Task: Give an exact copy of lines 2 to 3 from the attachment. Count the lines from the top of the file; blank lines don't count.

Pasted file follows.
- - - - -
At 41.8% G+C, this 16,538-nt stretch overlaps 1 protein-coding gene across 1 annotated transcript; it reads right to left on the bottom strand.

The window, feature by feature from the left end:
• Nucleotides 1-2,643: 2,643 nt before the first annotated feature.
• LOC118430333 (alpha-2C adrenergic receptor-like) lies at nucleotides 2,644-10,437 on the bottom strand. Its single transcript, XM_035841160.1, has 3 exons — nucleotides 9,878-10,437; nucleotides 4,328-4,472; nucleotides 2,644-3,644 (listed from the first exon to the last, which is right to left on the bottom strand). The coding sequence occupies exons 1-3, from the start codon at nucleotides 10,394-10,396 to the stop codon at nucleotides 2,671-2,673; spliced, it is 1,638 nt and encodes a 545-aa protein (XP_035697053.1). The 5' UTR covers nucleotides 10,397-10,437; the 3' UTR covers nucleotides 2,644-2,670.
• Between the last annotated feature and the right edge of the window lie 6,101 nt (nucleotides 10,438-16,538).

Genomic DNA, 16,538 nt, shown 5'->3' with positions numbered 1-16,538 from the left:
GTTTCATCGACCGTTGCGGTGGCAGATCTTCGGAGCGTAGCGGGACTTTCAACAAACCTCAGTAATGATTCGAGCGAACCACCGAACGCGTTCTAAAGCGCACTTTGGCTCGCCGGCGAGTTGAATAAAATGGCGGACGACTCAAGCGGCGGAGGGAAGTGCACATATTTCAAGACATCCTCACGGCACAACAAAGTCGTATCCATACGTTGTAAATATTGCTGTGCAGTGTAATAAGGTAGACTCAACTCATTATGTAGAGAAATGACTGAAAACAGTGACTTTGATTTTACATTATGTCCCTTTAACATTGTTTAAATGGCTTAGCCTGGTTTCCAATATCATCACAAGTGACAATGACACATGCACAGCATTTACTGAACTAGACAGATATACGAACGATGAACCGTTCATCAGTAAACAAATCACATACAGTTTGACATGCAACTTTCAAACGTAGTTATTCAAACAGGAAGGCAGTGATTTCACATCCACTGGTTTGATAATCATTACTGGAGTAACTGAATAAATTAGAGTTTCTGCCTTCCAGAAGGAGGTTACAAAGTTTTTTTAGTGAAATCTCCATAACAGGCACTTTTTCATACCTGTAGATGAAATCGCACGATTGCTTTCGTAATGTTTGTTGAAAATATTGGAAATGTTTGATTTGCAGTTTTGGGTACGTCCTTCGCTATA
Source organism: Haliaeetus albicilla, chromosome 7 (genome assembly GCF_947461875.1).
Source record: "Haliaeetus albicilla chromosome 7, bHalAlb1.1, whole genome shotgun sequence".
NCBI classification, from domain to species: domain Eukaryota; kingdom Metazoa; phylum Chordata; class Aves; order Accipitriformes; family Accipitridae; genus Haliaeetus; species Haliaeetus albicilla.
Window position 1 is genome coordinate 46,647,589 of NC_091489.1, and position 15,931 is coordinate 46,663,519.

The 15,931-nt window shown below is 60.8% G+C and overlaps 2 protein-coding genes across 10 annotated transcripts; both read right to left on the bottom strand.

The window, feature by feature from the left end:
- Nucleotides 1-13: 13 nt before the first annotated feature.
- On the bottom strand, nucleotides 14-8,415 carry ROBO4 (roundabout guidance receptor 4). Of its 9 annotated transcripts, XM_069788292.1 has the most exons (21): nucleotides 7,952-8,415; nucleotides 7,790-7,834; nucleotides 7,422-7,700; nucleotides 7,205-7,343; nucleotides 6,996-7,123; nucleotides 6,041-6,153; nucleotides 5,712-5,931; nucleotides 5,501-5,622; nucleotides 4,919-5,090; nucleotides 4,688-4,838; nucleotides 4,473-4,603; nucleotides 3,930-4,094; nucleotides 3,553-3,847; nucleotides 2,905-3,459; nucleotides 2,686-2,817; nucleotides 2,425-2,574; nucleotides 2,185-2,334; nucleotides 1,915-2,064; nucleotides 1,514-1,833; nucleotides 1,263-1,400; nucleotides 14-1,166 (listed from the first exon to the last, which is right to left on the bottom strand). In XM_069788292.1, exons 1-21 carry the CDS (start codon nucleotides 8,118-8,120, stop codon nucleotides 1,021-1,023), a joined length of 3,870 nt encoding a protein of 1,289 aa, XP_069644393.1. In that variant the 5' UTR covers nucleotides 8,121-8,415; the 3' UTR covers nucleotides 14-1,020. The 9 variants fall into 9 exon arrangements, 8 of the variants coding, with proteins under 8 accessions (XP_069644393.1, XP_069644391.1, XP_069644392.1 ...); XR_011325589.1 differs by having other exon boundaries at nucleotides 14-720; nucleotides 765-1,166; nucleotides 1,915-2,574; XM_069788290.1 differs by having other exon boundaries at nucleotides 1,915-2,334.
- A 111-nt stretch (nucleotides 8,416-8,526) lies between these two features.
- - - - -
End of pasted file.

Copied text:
The window, feature by feature from the left end:
• Nucleotides 1-2,643: 2,643 nt before the first annotated feature.